July/August 2018 issue of acmqueue The July/August issue of acmqueue is out now
Subscribers and ACM Professional members login here



Concurrency

  Download PDF version of this article PDF

Error 526 Ray ID: 46d69fc98a6421a4 • 2018-10-21 20:55:16 UTC

Invalid SSL certificate

You

Browser

Working
Newark

Cloudflare

Working
deliverybot.acm.org

Host

Error

What happened?

The origin web server does not have a valid SSL certificate.

What can I do?

If you're a visitor of this website:

Please try again in a few minutes.

If you're the owner of this website:

The SSL certificate presented by the server did not pass validation. This could indicate an expired SSL certificate or a certificate that does not include the requested domain name. Please contact your hosting provider to ensure that an up-to-date and valid SSL certificate issued by a Certificate Authority is configured for this domain name on the origin server. Additional troubleshooting information here.

acmqueue

Originally published in Queue vol. 11, no. 5
see this item in the ACM Digital Library


Tweet



Related:

Adam Morrison - Scaling Synchronization in Multicore Programs
Advanced synchronization methods can boost the performance of multicore software.


Fabien Gaud, Baptiste Lepers, Justin Funston, Mohammad Dashti, Alexandra Fedorova, Vivien Quéma, Renaud Lachaize, Mark Roth - Challenges of Memory Management on Modern NUMA System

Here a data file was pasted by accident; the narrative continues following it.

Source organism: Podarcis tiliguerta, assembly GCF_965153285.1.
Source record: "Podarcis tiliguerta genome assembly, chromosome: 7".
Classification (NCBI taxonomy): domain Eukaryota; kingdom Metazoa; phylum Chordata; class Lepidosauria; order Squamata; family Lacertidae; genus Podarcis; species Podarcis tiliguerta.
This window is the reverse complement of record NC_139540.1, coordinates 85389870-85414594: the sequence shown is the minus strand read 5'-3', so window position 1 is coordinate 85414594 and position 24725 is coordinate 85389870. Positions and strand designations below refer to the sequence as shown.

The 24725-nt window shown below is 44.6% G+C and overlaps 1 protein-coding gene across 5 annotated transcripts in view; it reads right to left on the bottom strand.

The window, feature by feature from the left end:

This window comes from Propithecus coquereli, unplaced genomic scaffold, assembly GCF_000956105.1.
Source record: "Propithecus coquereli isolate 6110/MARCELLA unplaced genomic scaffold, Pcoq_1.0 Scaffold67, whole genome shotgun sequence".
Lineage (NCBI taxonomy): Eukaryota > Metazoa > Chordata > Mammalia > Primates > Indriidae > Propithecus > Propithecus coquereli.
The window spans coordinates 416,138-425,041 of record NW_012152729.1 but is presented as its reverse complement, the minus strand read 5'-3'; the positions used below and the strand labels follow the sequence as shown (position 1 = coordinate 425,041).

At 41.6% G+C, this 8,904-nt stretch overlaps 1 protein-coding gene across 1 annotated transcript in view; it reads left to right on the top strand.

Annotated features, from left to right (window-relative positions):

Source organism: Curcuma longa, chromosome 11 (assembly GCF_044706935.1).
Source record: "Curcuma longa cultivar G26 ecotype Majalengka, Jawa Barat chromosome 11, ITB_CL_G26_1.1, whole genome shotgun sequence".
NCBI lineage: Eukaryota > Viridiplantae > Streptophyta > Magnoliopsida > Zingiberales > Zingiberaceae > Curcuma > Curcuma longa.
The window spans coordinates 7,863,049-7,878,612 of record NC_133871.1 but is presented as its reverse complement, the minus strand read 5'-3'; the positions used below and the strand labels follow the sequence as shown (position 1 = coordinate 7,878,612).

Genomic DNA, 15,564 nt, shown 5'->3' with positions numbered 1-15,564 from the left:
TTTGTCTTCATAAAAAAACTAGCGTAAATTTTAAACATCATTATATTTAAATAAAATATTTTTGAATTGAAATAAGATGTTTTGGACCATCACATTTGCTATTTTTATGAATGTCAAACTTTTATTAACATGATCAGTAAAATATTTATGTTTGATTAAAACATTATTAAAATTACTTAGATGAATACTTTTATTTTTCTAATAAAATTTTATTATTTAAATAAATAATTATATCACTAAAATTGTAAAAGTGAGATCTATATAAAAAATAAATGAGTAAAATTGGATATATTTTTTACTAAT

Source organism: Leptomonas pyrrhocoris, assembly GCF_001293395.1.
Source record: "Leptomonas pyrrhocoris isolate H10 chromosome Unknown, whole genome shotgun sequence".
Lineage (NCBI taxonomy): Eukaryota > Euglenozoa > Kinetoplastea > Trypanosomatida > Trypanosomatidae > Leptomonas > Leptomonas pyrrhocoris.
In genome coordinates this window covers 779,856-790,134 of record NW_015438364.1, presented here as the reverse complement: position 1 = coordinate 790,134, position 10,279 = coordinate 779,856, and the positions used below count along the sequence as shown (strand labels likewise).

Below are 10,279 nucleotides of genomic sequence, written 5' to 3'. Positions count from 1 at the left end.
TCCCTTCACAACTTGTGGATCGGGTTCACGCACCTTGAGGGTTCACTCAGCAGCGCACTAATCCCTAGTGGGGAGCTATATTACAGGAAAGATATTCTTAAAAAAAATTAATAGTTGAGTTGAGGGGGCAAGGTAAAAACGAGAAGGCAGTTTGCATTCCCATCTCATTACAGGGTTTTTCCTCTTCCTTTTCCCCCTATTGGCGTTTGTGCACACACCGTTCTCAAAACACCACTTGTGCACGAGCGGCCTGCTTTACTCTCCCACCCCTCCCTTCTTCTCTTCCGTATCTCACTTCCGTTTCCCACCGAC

Optimizing NUMA systems applications with Carrefour


Spencer Rathbun - Parallel Processing with Promises
A simple method of writing a collaborative system


Davidlohr Bueso - Scalability Techniques for Practical Synchronization Primitives
Designing locking primitives with performance in mind



Comments

(newest first)

Samy Al Bahra | Wed, 29 Oct 2014 03:21:41 UTC

It appears there has been some misinformation spreading. The memory barrier requirement was referring to popular lock-based synchronization mechanisms and has nothing to do with the work stealing memory barrier example (where language used is "may" specifically because of the bounded nature of store buffers and invalidation queues).


Ajinkya | Fri, 24 Jan 2014 10:53:40 UTC

All I can say is, A complex topic very well explained. http://goo.gl/XhFtP


reader | Sun, 18 Aug 2013 00:27:09 UTC

Wondering about value of the x86 Fetch and Add Op rather than CAS to reduce contention costs.

"Consider, for example, the fetch-and-add (F&A) primitive. Figure 1 shows the difference in the time it takes a thread to increment a contended counter on a modern x86 system when using F&A vs. a CAS loop. Avoiding the retries and paying only the synchronization price leads to a 46 performance improvement. In this 2013 paper we transfer this insight to the domain of FIFO queues, henceforth simply queues"

http://www.cs.tau.ac.il/~adamx/ppopp2013-x86queues.pdf

Lightweight Contention Management for Effcient Compare-and-Swap Operations 2013 http://arxiv.org/pdf/1305.5800.pdf

An Optimal Implementation of Fetch-and-Increment 2013 http://www.ics.forth.gr/carv/transform/srdc/_docs/Faith%20Ellen.pdf

Pragmatic Primitives for Non-blocking Data Structures (PODC 2013) http://www.cse.yorku.ca/~ruppert/talks/srdc-2013.pdf


Leave this field empty

Post a Comment:







© 2018 ACM, Inc. All Rights Reserved.